Secondly, movement can also disambiguate a metric structure. In a couple of experiments Phillips-Silver and Trainor (2005) let infants be passively bounced or adults bend their knees to an ambiguous rhythmic pattern. These subjects’ oscillations were set to stress either the second or the third beat, thus rendering either a binary or a ternary meter, as was manifest by their answers afterward, when asked to recognize which of two different patterns they moved on (while the adults answered verbally, the infants were observed attending to their preferred pattern between those two).
Thirdly, timing is often not a matter of counting but rather a matter of moving, using outsourcing strategies by which limbs are moved, or choreographies are maintained in loops that don’t require cognitive attention. Su and Pöppel (2012) showed that non-musicians rely more than musicians on their own movement in order to feel the pulse of a rhythmic sequence, missing it when such movements are not allowed. However, musicians can also rely on their internal clock to understand the sequence even without moving, thus demonstrating the importance of body movement, in particular where expertise is absent. In addition, it is worthwhile to remind that mirror neurons have been shown to depend also on such a sensorimotor expertise. For example, inferior-frontal and parietal areas typically involved in mirror activation, have been found to be more active (in a fMRI scan) in pianists, compared to naïve subjects, while observing piano-playing, compared to non-piano-playing, finger movements (Haslinger et al., 2005, see also Herholz and Zatorre, 2012).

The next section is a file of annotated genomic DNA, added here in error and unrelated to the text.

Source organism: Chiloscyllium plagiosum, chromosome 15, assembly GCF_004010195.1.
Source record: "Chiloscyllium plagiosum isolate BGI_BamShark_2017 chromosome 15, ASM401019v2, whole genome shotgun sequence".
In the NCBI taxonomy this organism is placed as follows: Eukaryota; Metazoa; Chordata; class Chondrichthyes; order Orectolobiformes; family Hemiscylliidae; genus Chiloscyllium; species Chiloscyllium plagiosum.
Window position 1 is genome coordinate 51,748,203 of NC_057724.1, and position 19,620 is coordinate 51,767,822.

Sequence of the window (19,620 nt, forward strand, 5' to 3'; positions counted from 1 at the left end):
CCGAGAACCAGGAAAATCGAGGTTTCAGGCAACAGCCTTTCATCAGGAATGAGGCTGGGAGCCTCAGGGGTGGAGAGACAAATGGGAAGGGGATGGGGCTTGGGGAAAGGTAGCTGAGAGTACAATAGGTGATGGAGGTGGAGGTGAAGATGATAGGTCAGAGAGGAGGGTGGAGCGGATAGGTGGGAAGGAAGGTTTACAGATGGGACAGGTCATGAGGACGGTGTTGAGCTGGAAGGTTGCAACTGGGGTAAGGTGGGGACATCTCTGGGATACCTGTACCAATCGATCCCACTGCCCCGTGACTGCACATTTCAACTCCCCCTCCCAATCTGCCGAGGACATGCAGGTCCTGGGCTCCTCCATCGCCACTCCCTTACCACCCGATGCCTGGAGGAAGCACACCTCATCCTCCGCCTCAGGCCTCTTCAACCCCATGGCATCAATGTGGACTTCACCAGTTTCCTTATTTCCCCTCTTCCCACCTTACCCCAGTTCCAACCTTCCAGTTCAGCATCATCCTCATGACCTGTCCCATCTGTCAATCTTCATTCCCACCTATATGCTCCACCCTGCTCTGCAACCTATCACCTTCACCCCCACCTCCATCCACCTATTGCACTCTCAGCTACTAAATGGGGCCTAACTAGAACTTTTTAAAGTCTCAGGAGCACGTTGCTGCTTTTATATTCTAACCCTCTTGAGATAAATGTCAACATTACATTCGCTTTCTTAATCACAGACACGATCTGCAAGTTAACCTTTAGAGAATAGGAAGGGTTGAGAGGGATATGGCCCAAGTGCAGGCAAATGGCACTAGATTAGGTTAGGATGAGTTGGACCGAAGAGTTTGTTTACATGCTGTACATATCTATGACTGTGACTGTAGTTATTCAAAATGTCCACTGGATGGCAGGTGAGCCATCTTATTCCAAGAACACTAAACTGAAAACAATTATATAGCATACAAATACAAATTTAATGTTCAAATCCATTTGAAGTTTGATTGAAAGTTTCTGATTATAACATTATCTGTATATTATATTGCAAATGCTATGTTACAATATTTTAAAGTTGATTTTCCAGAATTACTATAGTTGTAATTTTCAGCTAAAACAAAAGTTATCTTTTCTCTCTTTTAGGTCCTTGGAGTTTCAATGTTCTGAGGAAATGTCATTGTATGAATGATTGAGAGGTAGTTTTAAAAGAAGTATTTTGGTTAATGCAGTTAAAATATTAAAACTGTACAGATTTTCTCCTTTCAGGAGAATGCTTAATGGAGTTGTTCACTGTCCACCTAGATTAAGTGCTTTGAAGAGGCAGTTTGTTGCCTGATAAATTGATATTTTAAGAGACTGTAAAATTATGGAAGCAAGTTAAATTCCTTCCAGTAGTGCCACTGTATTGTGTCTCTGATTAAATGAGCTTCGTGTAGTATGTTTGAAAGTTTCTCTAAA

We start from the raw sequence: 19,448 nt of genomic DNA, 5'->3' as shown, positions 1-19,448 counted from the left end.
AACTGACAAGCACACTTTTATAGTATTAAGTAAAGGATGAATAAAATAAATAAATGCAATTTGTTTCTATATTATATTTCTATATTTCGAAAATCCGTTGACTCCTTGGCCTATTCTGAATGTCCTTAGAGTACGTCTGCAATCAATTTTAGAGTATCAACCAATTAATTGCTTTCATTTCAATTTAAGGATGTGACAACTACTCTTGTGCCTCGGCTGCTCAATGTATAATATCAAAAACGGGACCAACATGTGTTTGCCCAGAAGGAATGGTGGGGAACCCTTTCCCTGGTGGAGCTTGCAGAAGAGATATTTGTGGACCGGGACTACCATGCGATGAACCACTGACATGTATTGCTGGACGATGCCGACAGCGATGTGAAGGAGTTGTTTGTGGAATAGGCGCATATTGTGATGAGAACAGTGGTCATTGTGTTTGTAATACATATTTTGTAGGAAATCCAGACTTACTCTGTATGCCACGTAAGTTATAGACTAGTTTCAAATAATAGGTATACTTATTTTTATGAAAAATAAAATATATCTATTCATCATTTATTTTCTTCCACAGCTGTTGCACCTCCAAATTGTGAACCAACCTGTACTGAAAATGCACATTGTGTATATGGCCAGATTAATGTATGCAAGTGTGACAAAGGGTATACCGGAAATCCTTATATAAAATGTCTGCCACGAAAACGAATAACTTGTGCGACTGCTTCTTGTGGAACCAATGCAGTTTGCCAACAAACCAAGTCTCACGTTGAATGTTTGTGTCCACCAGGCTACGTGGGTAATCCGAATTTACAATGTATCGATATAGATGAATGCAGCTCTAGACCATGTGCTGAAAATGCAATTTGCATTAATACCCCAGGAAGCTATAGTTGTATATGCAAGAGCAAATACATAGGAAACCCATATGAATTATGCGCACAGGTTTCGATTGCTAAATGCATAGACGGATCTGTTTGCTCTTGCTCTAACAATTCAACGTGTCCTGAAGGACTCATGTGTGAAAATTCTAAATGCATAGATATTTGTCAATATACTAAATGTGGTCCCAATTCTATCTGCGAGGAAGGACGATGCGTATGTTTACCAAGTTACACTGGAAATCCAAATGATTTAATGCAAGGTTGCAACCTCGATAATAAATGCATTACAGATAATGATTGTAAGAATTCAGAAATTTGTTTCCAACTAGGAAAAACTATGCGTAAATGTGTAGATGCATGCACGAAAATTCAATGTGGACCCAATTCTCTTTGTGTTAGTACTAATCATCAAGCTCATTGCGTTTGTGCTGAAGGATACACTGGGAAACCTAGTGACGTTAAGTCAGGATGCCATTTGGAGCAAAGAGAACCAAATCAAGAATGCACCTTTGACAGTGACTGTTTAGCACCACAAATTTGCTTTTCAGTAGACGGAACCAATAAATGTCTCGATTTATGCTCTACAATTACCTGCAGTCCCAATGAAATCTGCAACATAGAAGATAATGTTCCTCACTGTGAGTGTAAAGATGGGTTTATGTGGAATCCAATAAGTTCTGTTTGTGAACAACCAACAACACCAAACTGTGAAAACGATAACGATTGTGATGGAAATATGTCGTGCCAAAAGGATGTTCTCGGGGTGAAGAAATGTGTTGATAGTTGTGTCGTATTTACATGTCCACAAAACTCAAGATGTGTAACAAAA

A framework proposed by Leman (2007) holds that: “The human body can be seen as a biologically designed mediator that transfers physical energy up to a level of action-oriented meanings, to a mental level in which experiences, values, and intentions form the basic components of music signification. The reverse process is also possible: that the human body transfers an idea, or mental representation, into a material or energetic form” (ibidem, p. xiii). The physical energy is the acoustic surface of music and the corresponding mental representation is the intention attributed by the listener/producer to that music, “on the basis of a simulation of the perceived action in the subject’s own action” (ibidem, p. 92, see also Koelsch et al., 2019 as summarized above). In other words, through a repertoire of motor actions (both transitive and intransitive, i.e., gestures), the body maps musical features like rhythm, melodic contours, intensities, tempi etc., promoting their understanding and enjoyment. While Schiavio and Menin (2013) interpret this approach as dualism, Leman’s proposal can best be understood differently, with mind (involving a certain form of attention and a reflection upon signification) as an emerging by-product of body-related processes (Broeckx, 1981). Indeed, the mediation between the mental and the physical occurs at a conscious level of processing, typically involved with reflective meaning-formation, whereas much processing can be conceived of in a strictly sensorimotor way, suspending any commitment about the nature of what the body is assumed to mediate. Consider again the disambiguation process allowed by moving a body part according to either a binary or a ternary meter on an isochronous pulse. There is no need to attribute physical properties to the sound beats we hear and, on the other hand, mental properties to our subjective experience to the extent that the perception of those sounds is coupled to the body movements necessary to disambiguate them. What counts for an embodied approach to (music) cognition is that exactly such sensorimotor loops, rather than abstract computations, constitutes (music) cognition. Importantly, the sensorimotor mechanism we are dealing with here is twofold. On the one hand, it concerns body morphology, the fact that the human body allows for different actions from other animal bodies, for example, as we saw above, synchronizing around specific frequency ranges, according to the motor action involved. On the other hand, sensorimotor mechanisms have a specific neural counterpart, well represented by the mirror network in both humans and monkeys (Rizzolatti and Sinigaglia, 2008 and below).